The order then provided for certain phonographs, with radio attachment, giving the number required, name and style, and retail price thereof to the appellee; the total retail price being eight hundred forty-three dollars, and the net price thereof five hundred sixty-five dollars, which included services and privileges stated therein. The contract then provided for the establishing of an agency in the appellee for a period of three years. It was agreed also that the appellee would reorder and replace such machines as fast as they were sold out by him, and that the Brenard Manufacturing Company would accept his customers' notes or installment paper, when properly indorsed to it, applying sixty per cent of each cash payment against such reorder, and mailing the remaining forty per cent to the appellee; that if the appellee's sales, under this agreement, did not amount to five hundred sixty-five dollars, the Brenard Manufacturing Company would either pay the difference in cash to appellee, or repurchase the goods purchased thereunder — if returned in good order — from him, and that the company would send to appellee a bond in the sum of five hundred sixty-five dollars to protect him in the conditions of the contract; that to make such agreement binding regarding the sale of such machines, appellee would agree to furnish within thirty days from the date of contract, fifty names and addresses of persons who might be interested in the purchase of phonographs of such line, with whom the Brenard Manufacturing Company was to take up correspondence, itself, and the appellee each sixty days was to furnish from ten to twenty-five additional names and addresses of persons with whom the Brenard Manufacturing Company was to take up correspondence in the appellee's name in assisting him to establish the agency. The contract then provided: "In consideration of tying up territory and to protect you in your special methods and plans and in your expenditures this order cannot be countermanded or cancelled. No verbal or other agreement not appearing herein shall be binding upon you" (meaning the Brenard Manufacturing Company). This contract was signed as follows: "Stanley's Music Book Store, by E.A. Stanley. (Authorized Buyer)," and was mailed to the Brenard Manufacturing Company at its address, Iowa City, Iowa. Accompanying this contract was a form signed by the agent who procured the contract, representing that no verbal representations had been made not contained in the contract; and, by its terms, this contract was to become effective by the approval and acceptance of the Brenard Manufacturing Company.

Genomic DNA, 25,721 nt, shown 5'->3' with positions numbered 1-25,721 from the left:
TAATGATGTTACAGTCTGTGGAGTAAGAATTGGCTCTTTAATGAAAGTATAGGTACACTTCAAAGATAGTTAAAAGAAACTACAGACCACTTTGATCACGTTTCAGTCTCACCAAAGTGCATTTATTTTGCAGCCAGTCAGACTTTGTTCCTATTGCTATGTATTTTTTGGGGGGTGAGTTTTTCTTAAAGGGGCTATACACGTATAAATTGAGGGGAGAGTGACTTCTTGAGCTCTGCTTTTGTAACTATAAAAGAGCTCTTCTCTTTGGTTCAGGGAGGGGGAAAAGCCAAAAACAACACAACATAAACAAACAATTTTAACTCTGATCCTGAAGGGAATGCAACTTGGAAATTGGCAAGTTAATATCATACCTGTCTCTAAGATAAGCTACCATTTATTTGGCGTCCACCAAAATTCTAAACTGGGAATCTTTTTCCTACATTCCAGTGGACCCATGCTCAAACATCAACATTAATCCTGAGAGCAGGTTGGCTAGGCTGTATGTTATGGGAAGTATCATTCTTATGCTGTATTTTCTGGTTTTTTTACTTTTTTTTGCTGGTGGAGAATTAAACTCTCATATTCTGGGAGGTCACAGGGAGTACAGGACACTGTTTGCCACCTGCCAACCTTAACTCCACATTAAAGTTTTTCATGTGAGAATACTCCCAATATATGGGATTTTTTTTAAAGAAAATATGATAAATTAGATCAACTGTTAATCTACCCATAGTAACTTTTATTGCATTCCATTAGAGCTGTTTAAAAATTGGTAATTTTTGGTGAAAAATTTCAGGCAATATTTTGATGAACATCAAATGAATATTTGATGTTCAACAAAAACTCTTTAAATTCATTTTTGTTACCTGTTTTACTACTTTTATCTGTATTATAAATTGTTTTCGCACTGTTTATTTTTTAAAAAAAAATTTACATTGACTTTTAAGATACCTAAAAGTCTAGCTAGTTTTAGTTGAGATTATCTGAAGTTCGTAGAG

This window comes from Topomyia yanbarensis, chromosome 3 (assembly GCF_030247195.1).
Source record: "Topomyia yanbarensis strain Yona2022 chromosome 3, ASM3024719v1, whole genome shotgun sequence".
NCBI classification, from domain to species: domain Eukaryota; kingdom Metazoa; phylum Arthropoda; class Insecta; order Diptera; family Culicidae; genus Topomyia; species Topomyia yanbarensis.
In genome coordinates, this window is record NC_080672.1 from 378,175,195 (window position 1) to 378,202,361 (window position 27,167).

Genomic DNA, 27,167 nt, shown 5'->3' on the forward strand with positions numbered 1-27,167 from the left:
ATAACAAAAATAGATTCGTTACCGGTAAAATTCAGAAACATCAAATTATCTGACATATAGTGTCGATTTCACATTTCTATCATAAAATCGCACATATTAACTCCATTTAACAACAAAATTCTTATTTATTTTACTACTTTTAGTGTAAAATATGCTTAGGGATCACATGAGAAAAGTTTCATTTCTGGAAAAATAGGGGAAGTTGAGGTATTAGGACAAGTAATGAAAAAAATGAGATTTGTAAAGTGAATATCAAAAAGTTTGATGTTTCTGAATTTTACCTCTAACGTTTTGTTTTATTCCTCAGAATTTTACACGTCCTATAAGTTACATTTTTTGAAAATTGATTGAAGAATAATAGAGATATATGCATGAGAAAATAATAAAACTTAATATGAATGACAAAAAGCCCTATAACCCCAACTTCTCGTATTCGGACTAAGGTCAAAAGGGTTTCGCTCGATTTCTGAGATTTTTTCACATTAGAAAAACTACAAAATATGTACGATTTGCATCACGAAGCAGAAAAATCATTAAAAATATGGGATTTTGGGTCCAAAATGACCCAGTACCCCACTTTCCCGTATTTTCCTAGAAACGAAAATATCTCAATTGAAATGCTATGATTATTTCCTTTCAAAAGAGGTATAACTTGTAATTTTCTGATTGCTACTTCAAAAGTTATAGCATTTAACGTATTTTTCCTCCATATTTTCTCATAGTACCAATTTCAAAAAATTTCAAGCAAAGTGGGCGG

The proof on the issue as to whether or not the appellant was a bona-fide purchaser for value, we think, is sufficient to establish conclusively that he was a bona-fide purchaser for value, and that there was no evidence from which the court or jury could rightfully find that he was not such; but, independent of this provision of law, if the appellant should be treated as a purchaser with notice of the existence of the contract and all of its terms, still the finding should have been for the appellant.
The appellant requested a peremptory instruction, which was refused.